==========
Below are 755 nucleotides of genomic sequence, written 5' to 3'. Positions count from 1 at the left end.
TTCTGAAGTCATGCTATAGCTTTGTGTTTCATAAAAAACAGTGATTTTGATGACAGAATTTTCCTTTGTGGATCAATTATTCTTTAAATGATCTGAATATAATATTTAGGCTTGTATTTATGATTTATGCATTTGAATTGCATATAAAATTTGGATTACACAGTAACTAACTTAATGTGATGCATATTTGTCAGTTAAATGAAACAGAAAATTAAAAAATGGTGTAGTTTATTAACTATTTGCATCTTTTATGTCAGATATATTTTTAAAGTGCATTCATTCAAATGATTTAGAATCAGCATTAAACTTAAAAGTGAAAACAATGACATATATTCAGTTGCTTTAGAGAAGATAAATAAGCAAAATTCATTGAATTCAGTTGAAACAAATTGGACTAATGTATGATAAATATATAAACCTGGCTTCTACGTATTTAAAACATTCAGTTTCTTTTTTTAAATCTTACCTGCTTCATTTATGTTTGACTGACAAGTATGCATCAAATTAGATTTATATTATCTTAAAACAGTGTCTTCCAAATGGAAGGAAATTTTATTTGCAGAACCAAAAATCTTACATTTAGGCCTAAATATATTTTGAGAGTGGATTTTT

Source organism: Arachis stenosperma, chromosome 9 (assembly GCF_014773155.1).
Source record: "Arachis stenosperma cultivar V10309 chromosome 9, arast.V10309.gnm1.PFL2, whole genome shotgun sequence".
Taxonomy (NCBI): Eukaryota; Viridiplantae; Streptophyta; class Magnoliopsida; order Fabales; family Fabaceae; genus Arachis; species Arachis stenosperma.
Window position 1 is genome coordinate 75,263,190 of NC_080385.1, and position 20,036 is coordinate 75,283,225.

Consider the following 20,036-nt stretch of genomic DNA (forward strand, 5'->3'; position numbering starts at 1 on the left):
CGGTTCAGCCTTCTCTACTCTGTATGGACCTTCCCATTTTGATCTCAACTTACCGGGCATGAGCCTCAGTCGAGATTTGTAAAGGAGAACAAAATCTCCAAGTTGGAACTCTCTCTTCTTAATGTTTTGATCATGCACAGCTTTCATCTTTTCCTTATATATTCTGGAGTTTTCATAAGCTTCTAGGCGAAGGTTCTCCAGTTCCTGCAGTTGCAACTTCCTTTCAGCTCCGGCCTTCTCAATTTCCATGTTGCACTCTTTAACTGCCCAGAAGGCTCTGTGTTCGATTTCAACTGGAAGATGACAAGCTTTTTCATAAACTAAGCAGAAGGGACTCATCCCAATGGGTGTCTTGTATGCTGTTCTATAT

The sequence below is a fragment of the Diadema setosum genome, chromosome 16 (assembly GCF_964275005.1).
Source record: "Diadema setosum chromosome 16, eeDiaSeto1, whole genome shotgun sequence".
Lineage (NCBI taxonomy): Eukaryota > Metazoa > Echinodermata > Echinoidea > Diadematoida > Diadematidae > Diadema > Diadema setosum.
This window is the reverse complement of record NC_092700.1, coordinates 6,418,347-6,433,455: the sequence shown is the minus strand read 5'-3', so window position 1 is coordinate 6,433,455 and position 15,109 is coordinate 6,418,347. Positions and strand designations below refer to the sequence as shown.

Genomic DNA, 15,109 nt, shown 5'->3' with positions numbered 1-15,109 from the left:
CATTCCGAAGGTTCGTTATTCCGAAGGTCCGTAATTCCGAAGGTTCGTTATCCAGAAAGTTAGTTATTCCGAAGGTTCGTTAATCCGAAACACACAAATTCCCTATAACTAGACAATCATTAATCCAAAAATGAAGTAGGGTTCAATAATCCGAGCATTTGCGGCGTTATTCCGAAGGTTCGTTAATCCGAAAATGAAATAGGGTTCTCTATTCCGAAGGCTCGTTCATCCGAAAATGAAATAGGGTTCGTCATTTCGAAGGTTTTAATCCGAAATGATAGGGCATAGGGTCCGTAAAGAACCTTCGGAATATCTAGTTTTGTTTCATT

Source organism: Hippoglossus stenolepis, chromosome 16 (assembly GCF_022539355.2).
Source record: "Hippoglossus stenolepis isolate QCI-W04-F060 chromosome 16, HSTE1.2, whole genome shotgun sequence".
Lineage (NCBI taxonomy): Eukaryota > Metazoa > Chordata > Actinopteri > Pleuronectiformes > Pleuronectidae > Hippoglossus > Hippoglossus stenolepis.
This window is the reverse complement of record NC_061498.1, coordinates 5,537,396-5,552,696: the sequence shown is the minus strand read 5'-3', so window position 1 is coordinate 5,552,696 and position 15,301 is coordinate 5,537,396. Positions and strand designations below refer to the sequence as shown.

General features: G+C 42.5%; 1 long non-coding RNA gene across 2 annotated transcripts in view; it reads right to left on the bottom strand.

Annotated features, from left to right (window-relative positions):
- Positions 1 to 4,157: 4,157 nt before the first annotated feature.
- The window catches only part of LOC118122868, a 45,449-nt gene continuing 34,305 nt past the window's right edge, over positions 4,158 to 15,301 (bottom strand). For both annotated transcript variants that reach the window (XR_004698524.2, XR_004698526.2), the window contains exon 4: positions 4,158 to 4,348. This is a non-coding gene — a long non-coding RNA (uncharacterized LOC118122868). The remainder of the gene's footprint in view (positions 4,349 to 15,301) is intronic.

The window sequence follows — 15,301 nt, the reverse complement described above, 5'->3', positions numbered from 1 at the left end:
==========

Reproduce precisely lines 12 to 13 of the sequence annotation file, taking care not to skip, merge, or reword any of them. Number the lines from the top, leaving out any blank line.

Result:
This window is the reverse complement of record NC_092700.1, coordinates 6,418,347-6,433,455: the sequence shown is the minus strand read 5'-3', so window position 1 is coordinate 6,433,455 and position 15,109 is coordinate 6,418,347. Positions and strand designations below refer to the sequence as shown.

Genomic DNA, 15,109 nt, shown 5'->3' with positions numbered 1-15,109 from the left: